The U.S. manufacturing sector is coming back, we learn from the Federal Reserve’s industrial production report. Last month’s gain was 0.9 percent, more than making up all the ground lost in the early months of this year. Looking forward, production will continue to expand, but don’t expect a lot more factory jobs. Continue reading “Manufacturing Has Come Back And More Gains To Come”

Factory fire causes nationwide knish shortage

 Gabila Food Products, Inc. shows their original Coney Island square knishs, which have been off the market for at least six weeks. A fire at a Long Island factory billed as the world’s biggest maker of knishes has led to a nationwide shortage of the fried, square doughy pillows of pureed potatoes and other fillings. (AP Photo/Gabila Food Products, Inc.)
Gabila Food Products, Inc. shows their original Coney Island square knishs, which have been off the market for at least six weeks. A fire at a Long Island factory billed as the world’s biggest maker of knishes has led to a nationwide shortage of the fried, square doughy pillows of pureed potatoes and other fillings. (AP Photo/Gabila Food Products, Inc.)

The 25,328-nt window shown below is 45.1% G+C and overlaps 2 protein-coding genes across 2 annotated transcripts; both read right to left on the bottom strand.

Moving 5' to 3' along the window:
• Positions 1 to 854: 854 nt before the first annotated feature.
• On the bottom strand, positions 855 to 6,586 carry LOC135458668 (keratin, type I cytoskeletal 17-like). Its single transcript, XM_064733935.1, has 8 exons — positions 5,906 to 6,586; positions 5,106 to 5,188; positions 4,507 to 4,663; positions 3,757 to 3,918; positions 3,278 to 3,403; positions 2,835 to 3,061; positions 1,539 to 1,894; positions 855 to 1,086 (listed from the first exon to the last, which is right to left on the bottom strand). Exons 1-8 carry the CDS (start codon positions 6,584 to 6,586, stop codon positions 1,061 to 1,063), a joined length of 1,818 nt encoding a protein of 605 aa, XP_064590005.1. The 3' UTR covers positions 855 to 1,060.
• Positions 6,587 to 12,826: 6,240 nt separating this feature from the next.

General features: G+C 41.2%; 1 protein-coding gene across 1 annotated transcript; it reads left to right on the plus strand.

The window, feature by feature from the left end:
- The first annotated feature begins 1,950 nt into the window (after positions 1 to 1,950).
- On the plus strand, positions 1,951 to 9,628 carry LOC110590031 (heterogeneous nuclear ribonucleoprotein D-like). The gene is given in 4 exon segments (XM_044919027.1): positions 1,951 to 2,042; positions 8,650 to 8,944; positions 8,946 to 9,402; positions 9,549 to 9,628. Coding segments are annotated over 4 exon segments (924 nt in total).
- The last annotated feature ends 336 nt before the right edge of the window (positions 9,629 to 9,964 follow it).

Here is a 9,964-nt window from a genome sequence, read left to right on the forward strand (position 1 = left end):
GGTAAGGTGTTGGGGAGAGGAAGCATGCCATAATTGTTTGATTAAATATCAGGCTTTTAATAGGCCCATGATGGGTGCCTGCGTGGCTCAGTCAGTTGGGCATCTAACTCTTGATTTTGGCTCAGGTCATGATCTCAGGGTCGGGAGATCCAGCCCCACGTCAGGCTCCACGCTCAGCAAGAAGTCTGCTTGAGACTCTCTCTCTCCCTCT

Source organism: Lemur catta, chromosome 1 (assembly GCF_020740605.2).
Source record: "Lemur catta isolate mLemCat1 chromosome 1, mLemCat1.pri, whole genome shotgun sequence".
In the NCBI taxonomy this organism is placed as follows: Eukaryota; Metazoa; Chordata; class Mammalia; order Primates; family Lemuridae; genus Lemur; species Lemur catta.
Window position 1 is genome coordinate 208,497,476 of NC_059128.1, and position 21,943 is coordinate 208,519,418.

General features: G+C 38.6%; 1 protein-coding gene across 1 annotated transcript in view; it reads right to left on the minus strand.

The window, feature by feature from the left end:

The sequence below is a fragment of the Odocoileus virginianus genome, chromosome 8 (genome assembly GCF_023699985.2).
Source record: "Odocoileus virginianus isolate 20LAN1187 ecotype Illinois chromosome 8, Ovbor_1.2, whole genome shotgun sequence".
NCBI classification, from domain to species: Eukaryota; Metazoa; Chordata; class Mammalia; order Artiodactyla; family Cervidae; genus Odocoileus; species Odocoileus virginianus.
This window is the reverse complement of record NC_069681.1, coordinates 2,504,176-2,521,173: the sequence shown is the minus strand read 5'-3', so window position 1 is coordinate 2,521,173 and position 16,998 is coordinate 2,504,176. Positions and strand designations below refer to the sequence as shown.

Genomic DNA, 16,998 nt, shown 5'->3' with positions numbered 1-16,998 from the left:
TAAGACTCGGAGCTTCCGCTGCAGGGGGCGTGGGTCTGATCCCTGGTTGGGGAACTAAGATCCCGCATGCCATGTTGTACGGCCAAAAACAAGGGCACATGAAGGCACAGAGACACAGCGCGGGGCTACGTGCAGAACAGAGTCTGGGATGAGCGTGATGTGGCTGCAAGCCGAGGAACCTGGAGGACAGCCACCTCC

COPIAGUE, N.Y. –  A fire at a factory billed as the world’s biggest maker of knishes has created nationwide shock and oy for those who can’t seem to find the Jewish treats anywhere.

Kvetching has been going on at delis, diners, food carts and groceries since the six-week-long shortage began, but lovers of the square fried doughy pillows of pureed potatoes may not have to go without much longer. The factory promises an end to the knish crunch by Thanksgiving, which coincides with the start of Hanukkah.

“Our customers … are calling us saying they are literally searching supermarkets and stores and they’re all asking when we’ll be back,” Stacey Ziskin Gabay, one of the owners of the 92-year-old Gabila’s Knishes, which sells about 15 million knishes a year.